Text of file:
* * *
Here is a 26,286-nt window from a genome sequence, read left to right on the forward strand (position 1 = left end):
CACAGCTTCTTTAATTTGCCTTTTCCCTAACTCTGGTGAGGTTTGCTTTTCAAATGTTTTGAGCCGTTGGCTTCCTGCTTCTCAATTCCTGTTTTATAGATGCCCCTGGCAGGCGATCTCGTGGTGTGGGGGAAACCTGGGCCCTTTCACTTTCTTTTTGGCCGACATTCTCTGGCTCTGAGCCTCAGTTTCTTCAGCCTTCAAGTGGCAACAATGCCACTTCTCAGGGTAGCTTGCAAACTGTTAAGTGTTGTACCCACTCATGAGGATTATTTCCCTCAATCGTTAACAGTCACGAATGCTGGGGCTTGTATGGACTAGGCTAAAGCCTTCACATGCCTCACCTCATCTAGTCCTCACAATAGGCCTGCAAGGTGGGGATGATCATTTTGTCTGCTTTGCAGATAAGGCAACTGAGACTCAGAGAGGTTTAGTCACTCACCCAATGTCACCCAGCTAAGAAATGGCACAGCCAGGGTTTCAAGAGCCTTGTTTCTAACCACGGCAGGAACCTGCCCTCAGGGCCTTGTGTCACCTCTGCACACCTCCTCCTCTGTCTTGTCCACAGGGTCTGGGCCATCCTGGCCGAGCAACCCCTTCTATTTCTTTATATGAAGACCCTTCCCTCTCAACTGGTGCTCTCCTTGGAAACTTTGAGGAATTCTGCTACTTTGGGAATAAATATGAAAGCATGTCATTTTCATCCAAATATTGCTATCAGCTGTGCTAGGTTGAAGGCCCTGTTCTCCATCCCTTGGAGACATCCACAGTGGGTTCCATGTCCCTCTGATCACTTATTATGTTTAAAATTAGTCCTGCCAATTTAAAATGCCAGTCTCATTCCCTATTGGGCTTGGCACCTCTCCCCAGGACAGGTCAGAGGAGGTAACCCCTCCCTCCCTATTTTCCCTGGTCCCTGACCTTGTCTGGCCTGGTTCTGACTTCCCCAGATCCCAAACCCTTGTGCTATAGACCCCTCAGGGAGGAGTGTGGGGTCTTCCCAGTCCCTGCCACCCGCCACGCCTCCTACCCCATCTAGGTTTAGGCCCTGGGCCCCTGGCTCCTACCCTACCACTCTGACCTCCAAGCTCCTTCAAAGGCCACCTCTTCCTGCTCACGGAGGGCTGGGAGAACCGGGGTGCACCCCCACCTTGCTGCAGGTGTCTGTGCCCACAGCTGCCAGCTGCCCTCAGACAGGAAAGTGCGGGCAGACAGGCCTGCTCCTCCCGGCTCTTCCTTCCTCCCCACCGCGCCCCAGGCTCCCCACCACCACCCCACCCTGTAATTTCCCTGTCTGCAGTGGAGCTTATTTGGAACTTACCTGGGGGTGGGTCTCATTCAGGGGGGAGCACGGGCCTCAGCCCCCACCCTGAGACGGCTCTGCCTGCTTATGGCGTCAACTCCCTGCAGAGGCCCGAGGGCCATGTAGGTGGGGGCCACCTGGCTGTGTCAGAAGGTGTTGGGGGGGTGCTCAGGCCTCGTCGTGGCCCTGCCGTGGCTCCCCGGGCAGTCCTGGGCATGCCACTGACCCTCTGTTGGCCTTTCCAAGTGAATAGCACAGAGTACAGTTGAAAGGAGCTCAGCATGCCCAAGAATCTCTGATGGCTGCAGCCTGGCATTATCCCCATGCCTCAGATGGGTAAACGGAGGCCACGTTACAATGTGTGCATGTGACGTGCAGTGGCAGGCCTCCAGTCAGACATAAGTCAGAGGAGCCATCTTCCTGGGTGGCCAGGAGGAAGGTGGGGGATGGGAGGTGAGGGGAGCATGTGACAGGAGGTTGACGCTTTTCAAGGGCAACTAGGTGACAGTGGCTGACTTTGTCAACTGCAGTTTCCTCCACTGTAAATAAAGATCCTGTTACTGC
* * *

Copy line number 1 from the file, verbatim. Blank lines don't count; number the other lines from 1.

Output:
Here is a 26,286-nt window from a genome sequence, read left to right on the forward strand (position 1 = left end):